Background: Our objective was to examine occupational risk factors for musculoskeletal disorders of the shoulders, elbows, wrists, and hands among railroad maintenance-of-way (MOW) workers. Little systematic research on musculoskeletal disorders has been conducted in this occupational group. Methods: In total, 3995 active members of the Brotherhood of Maintenance of Way Employes Division (BMWED) completed a standardized survey focusing on disorders caused by hand-transmitted vibration. We computed adjusted prevalence ratios (aPRs) using Poisson regression for shoulder, elbow, carpal tunnel syndrome, and vibration white finger musculoskeletal symptoms by work exposures, adjusted for age, region, race/ethnicity, smoking, potential second job, and spare time vehicle vibration exposure, and other work exposures.
Results: Among active male BMWED members, we found associations between >5.2 years (vs. 0.0-0.7 years) duration of full-time equivalent power tool use and shoulder pain (aPR = 2.01; 95% confidence interval [CI], 1.43-2.85), elbow pain (aPR = 2.88; 95% CI, 1.86-4.46), vibration white finger symptoms (aPR = 2.49; 95% CI, 1.06-5.85), hand/wrist pain (aPR = 2.40; 95% CI, 1.74-3.32), finger numbness or tingling (aPR = 1.86; 95% CI, 1.38-2.50) and self-reported carpal tunnel syndrome diagnosis (aPR = 2.16; 95% CI, 1.24-3.77). Associations were not consistent across outcomes for the duration of non-powered hand tool use and “repeated lifting, pushing, pulling, or bending.” Positive gradients were observed for most outcomes.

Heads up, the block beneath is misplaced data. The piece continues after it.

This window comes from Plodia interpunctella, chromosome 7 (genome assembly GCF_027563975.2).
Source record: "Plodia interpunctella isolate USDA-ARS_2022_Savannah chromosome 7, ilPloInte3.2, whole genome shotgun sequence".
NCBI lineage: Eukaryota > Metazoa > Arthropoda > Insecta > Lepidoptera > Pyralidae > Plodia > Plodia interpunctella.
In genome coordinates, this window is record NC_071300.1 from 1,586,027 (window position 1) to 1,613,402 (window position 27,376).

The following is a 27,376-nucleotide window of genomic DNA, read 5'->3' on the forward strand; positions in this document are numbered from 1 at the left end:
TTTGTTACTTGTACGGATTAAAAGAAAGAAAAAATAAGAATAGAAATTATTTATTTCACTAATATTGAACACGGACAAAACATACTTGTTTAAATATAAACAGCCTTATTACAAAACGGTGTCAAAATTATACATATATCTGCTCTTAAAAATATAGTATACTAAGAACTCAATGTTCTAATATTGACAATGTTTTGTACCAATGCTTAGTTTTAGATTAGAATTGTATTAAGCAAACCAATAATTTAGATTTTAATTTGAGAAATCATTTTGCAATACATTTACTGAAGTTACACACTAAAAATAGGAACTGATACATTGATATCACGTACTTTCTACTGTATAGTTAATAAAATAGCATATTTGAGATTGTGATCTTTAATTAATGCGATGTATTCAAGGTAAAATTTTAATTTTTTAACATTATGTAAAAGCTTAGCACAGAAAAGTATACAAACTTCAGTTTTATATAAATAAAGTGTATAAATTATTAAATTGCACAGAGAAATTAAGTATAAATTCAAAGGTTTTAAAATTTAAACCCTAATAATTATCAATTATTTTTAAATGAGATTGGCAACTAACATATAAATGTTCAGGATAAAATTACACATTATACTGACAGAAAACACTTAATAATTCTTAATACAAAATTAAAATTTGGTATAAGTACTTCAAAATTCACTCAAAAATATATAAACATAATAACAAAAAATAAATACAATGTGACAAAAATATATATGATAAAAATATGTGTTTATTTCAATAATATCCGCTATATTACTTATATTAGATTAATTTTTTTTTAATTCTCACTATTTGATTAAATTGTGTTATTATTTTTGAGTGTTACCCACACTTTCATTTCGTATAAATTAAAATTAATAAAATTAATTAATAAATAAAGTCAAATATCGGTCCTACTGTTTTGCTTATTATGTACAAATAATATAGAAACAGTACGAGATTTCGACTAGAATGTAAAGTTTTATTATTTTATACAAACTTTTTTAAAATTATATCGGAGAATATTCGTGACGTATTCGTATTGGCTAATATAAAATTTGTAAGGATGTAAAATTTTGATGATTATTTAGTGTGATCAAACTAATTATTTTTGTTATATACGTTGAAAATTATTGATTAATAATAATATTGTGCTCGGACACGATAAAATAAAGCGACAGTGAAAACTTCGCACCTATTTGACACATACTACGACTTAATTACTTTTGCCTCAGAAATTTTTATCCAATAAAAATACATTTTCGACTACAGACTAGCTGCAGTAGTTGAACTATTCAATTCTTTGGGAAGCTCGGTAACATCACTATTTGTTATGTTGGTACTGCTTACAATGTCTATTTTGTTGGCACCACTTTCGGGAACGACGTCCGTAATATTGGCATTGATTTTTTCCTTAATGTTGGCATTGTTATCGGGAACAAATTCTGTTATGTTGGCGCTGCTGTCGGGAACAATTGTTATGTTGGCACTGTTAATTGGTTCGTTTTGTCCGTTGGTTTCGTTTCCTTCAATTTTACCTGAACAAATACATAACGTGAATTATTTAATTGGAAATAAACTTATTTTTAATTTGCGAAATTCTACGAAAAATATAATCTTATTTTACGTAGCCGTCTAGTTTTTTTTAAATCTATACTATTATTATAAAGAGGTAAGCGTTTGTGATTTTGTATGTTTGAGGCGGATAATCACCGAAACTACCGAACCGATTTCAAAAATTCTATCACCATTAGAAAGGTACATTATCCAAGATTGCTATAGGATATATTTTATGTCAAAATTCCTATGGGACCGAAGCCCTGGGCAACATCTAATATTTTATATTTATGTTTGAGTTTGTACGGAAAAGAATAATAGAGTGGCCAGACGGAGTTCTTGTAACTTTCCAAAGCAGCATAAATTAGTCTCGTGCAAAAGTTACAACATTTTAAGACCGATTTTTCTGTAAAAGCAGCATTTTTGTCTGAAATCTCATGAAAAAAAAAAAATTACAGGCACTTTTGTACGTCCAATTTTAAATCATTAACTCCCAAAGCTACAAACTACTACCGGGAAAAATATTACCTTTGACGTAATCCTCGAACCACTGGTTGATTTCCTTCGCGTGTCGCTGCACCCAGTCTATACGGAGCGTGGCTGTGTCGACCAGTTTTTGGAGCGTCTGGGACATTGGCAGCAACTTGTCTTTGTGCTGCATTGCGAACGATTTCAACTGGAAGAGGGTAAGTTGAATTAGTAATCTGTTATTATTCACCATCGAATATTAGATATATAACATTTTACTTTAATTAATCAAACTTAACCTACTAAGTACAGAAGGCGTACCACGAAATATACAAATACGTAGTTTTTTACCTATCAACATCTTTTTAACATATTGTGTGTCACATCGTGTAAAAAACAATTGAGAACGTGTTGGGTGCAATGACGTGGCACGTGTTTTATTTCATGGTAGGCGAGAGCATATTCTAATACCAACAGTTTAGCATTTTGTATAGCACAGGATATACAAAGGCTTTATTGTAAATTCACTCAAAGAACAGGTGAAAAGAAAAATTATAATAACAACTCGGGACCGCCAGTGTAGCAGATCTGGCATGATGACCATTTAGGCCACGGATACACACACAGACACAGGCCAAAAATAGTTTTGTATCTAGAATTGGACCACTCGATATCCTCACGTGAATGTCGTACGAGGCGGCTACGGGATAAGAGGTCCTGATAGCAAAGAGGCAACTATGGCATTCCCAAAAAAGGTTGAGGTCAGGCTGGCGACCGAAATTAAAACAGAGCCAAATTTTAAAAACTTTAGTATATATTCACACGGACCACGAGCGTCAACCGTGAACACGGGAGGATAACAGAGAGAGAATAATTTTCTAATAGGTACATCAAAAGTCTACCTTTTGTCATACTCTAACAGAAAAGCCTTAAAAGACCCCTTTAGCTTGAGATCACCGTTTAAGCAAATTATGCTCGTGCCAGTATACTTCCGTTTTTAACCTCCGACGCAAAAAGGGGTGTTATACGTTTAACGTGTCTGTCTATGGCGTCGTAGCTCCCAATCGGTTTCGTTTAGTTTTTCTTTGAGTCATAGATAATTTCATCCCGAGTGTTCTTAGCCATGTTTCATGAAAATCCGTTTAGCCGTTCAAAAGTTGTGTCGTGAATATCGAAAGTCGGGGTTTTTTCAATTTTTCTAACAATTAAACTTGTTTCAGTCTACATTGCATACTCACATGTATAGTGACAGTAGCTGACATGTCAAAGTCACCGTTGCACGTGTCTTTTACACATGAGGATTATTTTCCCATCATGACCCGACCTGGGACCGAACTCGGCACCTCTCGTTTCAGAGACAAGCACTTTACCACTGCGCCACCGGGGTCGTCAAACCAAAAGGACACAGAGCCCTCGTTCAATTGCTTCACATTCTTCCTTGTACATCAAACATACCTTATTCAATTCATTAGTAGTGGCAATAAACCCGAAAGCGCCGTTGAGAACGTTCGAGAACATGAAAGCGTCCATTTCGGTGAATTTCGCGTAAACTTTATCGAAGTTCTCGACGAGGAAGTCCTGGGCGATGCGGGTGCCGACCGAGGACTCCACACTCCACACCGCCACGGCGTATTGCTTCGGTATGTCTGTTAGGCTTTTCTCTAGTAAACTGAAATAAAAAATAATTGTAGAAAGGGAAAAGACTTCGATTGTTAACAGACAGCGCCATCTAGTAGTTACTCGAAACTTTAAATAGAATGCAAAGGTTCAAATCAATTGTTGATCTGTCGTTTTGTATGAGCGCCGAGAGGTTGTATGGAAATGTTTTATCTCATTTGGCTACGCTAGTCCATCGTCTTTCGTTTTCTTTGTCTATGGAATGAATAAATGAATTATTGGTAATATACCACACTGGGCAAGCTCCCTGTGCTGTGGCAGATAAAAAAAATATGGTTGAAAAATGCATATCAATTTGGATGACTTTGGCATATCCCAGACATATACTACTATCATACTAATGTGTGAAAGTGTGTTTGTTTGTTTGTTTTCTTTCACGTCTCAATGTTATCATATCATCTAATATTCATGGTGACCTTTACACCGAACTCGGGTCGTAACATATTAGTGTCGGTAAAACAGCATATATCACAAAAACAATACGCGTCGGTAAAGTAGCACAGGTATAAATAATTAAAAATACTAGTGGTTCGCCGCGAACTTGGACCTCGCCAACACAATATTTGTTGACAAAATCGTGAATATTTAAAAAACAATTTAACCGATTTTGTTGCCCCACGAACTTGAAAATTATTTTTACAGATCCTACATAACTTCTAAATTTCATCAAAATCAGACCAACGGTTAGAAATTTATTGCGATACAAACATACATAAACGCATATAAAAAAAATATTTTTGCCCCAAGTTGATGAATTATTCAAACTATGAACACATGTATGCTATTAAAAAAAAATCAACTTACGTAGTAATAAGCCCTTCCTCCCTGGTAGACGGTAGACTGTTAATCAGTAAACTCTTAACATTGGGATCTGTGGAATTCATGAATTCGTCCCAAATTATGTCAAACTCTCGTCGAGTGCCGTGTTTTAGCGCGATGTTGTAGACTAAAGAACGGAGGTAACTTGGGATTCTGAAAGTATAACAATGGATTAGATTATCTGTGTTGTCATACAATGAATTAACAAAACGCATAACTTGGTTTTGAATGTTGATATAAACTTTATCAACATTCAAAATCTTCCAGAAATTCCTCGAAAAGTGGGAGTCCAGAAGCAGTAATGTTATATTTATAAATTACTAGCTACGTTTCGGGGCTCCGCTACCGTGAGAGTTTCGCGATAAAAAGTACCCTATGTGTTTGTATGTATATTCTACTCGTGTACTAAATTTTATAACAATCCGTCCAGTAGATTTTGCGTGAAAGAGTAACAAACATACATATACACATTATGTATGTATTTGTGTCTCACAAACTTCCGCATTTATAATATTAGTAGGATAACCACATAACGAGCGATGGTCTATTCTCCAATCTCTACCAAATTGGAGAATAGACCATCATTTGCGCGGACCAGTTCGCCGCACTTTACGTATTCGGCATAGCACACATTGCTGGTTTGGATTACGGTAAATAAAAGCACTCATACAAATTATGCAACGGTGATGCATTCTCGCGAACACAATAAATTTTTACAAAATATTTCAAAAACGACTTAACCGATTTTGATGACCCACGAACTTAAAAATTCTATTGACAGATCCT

Conclusions: Hand-arm vibration and some other biomechanical exposures were associated with shoulder, elbow, wrist, hand, and finger symptoms. Prevention programs should address occupational risk factors for upper extremity musculoskeletal disorders among MOW workers.
Authors: Paul Landsbergis, Eckardt Johanning, Marco Stillo, Rahul Jain, Michelle Davis
; Full Source: American journal of industrial medicine 2021 Jun 14. doi: 10.1002/ajim.23259.